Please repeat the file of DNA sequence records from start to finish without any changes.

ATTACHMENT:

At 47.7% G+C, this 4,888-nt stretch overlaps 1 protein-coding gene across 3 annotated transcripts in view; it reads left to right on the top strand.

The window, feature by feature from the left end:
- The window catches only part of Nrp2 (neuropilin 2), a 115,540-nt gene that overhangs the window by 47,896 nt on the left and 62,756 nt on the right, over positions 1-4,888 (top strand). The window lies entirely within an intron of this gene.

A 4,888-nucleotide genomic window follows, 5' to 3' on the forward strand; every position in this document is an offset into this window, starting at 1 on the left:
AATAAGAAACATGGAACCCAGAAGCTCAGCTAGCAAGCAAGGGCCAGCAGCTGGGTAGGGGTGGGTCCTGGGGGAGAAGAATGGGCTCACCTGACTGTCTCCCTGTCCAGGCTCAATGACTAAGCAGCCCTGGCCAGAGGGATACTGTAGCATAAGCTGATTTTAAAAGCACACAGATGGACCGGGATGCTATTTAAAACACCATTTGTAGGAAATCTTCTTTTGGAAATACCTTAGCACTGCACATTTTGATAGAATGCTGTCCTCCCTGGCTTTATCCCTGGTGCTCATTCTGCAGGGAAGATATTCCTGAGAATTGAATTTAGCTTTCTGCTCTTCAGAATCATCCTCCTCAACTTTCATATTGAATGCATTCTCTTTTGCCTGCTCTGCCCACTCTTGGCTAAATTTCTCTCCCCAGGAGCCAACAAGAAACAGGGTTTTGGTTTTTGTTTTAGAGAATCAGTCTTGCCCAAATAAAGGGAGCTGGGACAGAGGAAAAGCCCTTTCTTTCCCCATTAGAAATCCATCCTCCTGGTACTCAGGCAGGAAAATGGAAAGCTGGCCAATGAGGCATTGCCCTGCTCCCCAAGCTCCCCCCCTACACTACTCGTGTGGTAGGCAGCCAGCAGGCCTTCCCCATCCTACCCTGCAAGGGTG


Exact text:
At 47.7% G+C, this 4,888-nt stretch overlaps 1 protein-coding gene across 3 annotated transcripts in view; it reads left to right on the top strand.

The window, feature by feature from the left end:
- The window catches only part of Nrp2 (neuropilin 2), a 115,540-nt gene that overhangs the window by 47,896 nt on the left and 62,756 nt on the right, over positions 1-4,888 (top strand). The window lies entirely within an intron of this gene.

A 4,888-nucleotide genomic window follows, 5' to 3' on the forward strand; every position in this document is an offset into this window, starting at 1 on the left:
AATAAGAAACATGGAACCCAGAAGCTCAGCTAGCAAGCAAGGGCCAGCAGCTGGGTAGGGGTGGGTCCTGGGGGAGAAGAATGGGCTCACCTGACTGTCTCCCTGTCCAGGCTCAATGACTAAGCAGCCCTGGCCAGAGGGATACTGTAGCATAAGCTGATTTTAAAAGCACACAGATGGACCGGGATGCTATTTAAAACACCATTTGTAGGAAATCTTCTTTTGGAAATACCTTAGCACTGCACATTTTGATAGAATGCTGTCCTCCCTGGCTTTATCCCTGGTGCTCATTCTGCAGGGAAGATATTCCTGAGAATTGAATTTAGCTTTCTGCTCTTCAGAATCATCCTCCTCAACTTTCATATTGAATGCATTCTCTTTTGCCTGCTCTGCCCACTCTTGGCTAAATTTCTCTCCCCAGGAGCCAACAAGAAACAGGGTTTTGGTTTTTGTTTTAGAGAATCAGTCTTGCCCAAATAAAGGGAGCTGGGACAGAGGAAAAGCCCTTTCTTTCCCCATTAGAAATCCATCCTCCTGGTACTCAGGCAGGAAAATGGAAAGCTGGCCAATGAGGCATTGCCCTGCTCCCCAAGCTCCCCCCCTACACTACTCGTGTGGTAGGCAGCCAGCAGGCCTTCCCCATCCTACCCTGCAAGGGTG